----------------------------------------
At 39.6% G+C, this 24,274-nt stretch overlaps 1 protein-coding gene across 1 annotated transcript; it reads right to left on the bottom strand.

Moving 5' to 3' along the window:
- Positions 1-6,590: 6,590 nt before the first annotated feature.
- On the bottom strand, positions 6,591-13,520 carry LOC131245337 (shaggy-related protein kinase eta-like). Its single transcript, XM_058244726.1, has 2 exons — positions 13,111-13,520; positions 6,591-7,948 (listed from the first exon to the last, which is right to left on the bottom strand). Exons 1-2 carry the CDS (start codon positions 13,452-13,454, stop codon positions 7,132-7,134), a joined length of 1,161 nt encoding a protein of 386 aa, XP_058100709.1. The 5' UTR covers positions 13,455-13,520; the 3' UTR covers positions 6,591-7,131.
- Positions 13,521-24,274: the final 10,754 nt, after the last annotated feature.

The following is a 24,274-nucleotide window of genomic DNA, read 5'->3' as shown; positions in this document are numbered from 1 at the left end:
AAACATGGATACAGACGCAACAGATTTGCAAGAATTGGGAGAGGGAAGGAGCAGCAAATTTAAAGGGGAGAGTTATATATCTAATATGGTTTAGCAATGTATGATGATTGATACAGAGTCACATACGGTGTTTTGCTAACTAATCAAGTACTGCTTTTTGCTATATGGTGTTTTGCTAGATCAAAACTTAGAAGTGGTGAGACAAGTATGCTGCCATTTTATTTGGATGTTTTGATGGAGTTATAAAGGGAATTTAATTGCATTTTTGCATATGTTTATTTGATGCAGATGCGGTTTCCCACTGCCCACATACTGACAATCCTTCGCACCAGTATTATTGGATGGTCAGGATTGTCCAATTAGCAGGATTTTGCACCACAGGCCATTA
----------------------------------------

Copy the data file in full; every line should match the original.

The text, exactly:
At 39.6% G+C, this 24,274-nt stretch overlaps 1 protein-coding gene across 1 annotated transcript; it reads right to left on the bottom strand.

Moving 5' to 3' along the window:
- Positions 1-6,590: 6,590 nt before the first annotated feature.
- On the bottom strand, positions 6,591-13,520 carry LOC131245337 (shaggy-related protein kinase eta-like). Its single transcript, XM_058244726.1, has 2 exons — positions 13,111-13,520; positions 6,591-7,948 (listed from the first exon to the last, which is right to left on the bottom strand). Exons 1-2 carry the CDS (start codon positions 13,452-13,454, stop codon positions 7,132-7,134), a joined length of 1,161 nt encoding a protein of 386 aa, XP_058100709.1. The 5' UTR covers positions 13,455-13,520; the 3' UTR covers positions 6,591-7,131.
- Positions 13,521-24,274: the final 10,754 nt, after the last annotated feature.

The following is a 24,274-nucleotide window of genomic DNA, read 5'->3' as shown; positions in this document are numbered from 1 at the left end:
AAACATGGATACAGACGCAACAGATTTGCAAGAATTGGGAGAGGGAAGGAGCAGCAAATTTAAAGGGGAGAGTTATATATCTAATATGGTTTAGCAATGTATGATGATTGATACAGAGTCACATACGGTGTTTTGCTAACTAATCAAGTACTGCTTTTTGCTATATGGTGTTTTGCTAGATCAAAACTTAGAAGTGGTGAGACAAGTATGCTGCCATTTTATTTGGATGTTTTGATGGAGTTATAAAGGGAATTTAATTGCATTTTTGCATATGTTTATTTGATGCAGATGCGGTTTCCCACTGCCCACATACTGACAATCCTTCGCACCAGTATTATTGGATGGTCAGGATTGTCCAATTAGCAGGATTTTGCACCACAGGCCATTA